Modern Indo-European conventions: writing system, transcription of phonemes and loanwords, accent, etc. Etymological reconstruction of European names and common loanwords into Europe's Indo-European.
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and the translation for "photography" as "bháoskreibhja" should be "bheh2ostos + grebhih2" = báostogrebia or bháostogrebhia.
Our answer (by Fernando López-Menchero):
Bhāskreibhjā ‘photography’ has been taken in Modern Indoeuropean because it is supported on a compound which is used in most European languages. This term appears even in Slavic languages, where it has competing terms like Pol. zdjęcie or Rus. сни́мок ‘photograph’. You may see that it is also taken in the contemporary version of the Latin dictionary in latinum recens http://latinlexicon.org/latinitas_recens_latine.php
The word bhāskreibhjā ‘photography’ is formed from a root *bheh2 ‘to shine, appear’ and *(s)kreibh/(s)kerbh/(s)krībh ‘to write’.
Latin scrībō and Greek γράφω are cognates, but special mismatches occur in the root vowel, as also happens with Lat. gradior ‘to step’ and Old Irish do·greinn ’to follow’; Sanskrit gṛbhnā́ti and Gothic greipan ‘to seize, catch’.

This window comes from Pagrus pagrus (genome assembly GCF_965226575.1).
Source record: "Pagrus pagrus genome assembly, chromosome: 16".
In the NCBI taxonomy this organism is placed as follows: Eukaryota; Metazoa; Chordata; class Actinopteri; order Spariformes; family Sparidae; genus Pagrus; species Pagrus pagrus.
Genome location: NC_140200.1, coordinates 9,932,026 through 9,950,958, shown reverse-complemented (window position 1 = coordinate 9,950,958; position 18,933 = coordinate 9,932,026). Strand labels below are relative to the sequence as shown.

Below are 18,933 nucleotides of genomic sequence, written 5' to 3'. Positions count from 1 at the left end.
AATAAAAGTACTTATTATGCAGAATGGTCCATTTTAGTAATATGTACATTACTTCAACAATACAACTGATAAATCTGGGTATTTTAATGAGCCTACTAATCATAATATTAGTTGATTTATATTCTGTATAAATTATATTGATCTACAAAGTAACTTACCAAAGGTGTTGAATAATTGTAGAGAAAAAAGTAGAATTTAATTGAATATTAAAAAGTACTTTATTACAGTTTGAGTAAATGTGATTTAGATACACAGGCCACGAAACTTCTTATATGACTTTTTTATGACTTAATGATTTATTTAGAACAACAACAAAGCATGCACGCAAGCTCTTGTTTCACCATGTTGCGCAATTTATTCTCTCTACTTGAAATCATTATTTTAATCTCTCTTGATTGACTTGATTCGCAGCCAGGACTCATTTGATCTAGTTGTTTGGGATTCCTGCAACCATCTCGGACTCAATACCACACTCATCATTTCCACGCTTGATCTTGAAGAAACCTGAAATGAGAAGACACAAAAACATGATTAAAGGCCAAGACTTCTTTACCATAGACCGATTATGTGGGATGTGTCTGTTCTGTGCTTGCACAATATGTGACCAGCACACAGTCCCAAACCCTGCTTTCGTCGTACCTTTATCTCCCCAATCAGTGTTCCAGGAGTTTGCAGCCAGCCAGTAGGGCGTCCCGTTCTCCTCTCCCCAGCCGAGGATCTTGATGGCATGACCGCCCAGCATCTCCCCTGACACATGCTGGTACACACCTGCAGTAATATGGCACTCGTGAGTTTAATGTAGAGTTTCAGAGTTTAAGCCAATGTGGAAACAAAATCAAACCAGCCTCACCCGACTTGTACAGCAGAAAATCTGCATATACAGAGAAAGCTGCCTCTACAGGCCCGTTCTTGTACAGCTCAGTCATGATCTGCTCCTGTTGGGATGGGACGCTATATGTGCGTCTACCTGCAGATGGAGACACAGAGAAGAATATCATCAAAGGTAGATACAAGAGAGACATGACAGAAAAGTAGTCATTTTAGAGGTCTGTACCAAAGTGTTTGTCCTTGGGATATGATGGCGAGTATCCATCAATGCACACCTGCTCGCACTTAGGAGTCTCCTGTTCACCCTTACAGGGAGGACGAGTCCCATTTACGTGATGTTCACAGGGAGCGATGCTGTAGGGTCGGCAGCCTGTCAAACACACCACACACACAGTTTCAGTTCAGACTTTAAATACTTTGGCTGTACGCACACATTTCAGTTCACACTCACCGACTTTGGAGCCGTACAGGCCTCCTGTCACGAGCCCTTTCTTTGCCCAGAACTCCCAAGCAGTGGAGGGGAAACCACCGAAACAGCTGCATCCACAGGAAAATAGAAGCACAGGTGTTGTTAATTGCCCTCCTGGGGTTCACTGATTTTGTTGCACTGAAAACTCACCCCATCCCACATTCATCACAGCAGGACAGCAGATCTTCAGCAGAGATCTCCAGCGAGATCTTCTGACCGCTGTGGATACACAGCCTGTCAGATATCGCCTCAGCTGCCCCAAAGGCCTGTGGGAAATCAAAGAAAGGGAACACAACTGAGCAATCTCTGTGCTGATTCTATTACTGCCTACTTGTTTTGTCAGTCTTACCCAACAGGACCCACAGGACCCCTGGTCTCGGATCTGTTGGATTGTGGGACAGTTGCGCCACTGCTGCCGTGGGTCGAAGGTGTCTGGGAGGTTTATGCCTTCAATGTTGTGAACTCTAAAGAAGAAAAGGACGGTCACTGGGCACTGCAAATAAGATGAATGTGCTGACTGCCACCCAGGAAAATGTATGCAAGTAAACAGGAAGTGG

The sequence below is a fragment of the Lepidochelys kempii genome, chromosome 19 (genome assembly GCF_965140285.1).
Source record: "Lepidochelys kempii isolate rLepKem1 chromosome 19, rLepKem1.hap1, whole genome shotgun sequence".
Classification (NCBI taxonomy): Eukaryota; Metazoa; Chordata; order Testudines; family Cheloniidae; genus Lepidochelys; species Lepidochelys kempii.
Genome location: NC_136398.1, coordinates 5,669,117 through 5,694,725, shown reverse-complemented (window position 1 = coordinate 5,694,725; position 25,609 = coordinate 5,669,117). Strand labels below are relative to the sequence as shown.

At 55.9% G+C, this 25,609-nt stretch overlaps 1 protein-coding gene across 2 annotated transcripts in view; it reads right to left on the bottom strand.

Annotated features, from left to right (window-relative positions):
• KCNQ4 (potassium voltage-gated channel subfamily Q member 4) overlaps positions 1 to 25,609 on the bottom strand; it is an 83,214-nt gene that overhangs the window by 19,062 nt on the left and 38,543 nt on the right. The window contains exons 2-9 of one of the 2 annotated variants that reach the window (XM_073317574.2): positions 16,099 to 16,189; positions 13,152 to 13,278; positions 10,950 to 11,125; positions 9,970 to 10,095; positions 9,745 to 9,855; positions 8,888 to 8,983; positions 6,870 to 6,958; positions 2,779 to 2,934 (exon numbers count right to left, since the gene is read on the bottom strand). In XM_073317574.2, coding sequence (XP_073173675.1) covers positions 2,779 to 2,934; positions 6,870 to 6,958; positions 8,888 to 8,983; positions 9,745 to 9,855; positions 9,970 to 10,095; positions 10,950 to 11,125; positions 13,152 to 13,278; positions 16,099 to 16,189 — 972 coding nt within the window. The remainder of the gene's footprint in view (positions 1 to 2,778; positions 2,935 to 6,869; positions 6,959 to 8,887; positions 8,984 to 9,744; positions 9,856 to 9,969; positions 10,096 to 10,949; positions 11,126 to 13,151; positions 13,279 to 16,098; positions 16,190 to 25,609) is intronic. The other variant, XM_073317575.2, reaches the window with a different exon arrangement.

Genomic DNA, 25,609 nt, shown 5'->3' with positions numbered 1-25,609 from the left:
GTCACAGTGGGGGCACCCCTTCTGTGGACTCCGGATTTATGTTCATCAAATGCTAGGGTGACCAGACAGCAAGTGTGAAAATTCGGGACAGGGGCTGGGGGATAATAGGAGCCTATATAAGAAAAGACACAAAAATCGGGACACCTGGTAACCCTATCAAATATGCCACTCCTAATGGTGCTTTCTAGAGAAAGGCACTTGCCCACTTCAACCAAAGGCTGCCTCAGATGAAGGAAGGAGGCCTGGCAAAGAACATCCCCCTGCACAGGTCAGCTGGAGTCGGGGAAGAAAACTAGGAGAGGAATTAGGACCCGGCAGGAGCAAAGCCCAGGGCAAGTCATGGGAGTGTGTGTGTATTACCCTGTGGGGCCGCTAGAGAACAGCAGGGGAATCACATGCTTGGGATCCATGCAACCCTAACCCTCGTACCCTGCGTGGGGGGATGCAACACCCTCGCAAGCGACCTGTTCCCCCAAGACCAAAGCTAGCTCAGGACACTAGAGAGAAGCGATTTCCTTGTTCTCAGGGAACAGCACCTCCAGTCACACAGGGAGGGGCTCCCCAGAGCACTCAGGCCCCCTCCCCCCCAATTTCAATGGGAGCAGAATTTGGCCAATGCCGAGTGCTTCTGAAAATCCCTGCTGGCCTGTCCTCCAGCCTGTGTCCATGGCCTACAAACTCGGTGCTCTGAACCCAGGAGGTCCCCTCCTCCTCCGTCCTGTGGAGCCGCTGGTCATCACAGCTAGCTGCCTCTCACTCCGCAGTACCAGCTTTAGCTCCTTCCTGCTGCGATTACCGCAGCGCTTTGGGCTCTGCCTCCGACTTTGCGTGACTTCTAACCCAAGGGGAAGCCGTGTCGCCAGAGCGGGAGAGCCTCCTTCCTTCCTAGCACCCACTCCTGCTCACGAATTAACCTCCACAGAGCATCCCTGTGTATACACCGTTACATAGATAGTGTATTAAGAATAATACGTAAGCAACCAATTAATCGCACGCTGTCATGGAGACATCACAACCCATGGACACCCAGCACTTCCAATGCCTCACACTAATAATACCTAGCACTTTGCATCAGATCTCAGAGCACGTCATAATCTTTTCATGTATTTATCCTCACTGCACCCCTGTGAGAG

The Greek word φάος (gen. φάεος, but φωτός in Attic) shows in its Attic version a heteroclite character. The secondary photo- form is frequently found in composite words in modern languages, such as photography or photohydrogen. The two suffixes –es/os- and -t- never occur together in the same inflectional form of φάος, and thus báostogrebia or bháostogrebhia are wrong transpositions. Please note that Greek φωστήρ <*bheh2u̯es-tér- ‘lluminator’ is however an agent noun with two suffixes.
Another possible transposition for photography could be bhāweskreibhjā, where the infix -wes- is found in Greek φαεινός <*bheh2u̯es-nó-. Cf. also Sanskrit vibhā́va(n)- ‘shining, lighting’, with another derivation. Latin iubar <*dyu-bhās has however no traces or this -w-.
Interestingly, the common root for ‘light’ PIE *leuk is used in Armenian լուսանկարը /lusankárə/, where նկարը /nkárə/ means ‘image’. In this way one could also try a compound in Modern Indoeuropean like lukbhelwos, where bhelwos (gen. bhelwesos/bhélwesos) means ‘image’. For this second term, cf. Lithuanian balvonas.